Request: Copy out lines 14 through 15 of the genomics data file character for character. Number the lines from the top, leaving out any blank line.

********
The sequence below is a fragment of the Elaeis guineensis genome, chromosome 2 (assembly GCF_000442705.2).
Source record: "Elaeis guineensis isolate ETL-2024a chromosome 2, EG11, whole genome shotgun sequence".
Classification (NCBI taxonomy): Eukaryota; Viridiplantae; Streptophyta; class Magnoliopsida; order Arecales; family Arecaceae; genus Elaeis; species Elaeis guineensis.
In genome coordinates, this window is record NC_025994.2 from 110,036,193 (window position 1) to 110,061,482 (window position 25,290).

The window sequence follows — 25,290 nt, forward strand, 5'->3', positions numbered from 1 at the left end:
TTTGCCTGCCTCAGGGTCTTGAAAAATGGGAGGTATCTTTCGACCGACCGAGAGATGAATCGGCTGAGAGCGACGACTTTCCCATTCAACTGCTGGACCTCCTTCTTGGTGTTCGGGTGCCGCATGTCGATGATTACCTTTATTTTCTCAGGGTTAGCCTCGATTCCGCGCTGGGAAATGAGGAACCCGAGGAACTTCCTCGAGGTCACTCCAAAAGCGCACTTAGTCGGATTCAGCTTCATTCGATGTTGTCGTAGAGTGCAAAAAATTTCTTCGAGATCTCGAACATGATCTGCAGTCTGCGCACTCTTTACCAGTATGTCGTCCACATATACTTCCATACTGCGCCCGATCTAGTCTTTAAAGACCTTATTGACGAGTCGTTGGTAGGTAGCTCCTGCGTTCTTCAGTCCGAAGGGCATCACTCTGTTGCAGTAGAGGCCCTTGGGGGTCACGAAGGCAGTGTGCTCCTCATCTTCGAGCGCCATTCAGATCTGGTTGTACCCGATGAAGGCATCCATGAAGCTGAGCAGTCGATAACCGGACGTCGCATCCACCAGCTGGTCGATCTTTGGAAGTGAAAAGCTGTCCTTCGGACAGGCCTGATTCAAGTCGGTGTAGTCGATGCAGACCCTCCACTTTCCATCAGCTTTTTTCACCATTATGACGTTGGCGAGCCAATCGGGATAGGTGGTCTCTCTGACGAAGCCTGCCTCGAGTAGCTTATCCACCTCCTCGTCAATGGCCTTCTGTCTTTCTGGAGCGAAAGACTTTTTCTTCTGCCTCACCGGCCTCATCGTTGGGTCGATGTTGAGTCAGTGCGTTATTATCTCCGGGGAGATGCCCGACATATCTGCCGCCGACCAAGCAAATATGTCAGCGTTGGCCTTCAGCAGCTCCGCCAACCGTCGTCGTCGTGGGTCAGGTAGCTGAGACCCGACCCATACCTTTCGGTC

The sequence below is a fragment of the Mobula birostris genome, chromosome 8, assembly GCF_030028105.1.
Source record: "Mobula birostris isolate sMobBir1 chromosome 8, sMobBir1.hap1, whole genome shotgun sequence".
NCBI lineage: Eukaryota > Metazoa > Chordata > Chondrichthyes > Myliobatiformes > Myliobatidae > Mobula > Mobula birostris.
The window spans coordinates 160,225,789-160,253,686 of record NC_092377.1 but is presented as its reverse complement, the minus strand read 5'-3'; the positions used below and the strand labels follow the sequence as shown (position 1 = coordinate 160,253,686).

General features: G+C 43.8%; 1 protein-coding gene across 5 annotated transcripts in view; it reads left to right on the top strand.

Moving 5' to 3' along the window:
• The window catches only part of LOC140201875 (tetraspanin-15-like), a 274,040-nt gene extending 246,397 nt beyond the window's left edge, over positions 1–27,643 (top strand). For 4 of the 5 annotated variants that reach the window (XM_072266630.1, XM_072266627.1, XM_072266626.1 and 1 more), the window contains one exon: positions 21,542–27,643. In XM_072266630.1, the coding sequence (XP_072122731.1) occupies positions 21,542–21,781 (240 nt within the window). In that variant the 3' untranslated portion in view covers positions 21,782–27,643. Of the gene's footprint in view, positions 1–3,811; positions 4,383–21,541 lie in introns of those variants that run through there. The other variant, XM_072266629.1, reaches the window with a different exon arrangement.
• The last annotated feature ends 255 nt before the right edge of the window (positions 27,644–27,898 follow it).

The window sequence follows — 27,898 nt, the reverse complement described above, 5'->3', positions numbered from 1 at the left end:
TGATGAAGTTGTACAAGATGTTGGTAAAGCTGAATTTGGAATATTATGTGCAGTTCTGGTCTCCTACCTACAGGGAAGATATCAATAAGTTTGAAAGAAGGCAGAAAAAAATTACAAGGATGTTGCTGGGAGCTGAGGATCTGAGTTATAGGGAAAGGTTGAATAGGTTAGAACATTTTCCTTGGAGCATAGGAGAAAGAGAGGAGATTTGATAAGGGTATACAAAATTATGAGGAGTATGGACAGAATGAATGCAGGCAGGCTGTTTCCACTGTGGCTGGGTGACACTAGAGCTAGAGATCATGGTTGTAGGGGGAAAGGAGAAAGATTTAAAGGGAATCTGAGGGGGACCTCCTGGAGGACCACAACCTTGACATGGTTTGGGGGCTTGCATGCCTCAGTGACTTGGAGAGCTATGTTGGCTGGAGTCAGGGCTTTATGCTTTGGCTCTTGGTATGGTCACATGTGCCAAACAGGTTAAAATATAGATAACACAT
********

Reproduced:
• The last annotated feature ends 255 nt before the right edge of the window (positions 27,644–27,898 follow it).

The window sequence follows — 27,898 nt, the reverse complement described above, 5'->3', positions numbered from 1 at the left end: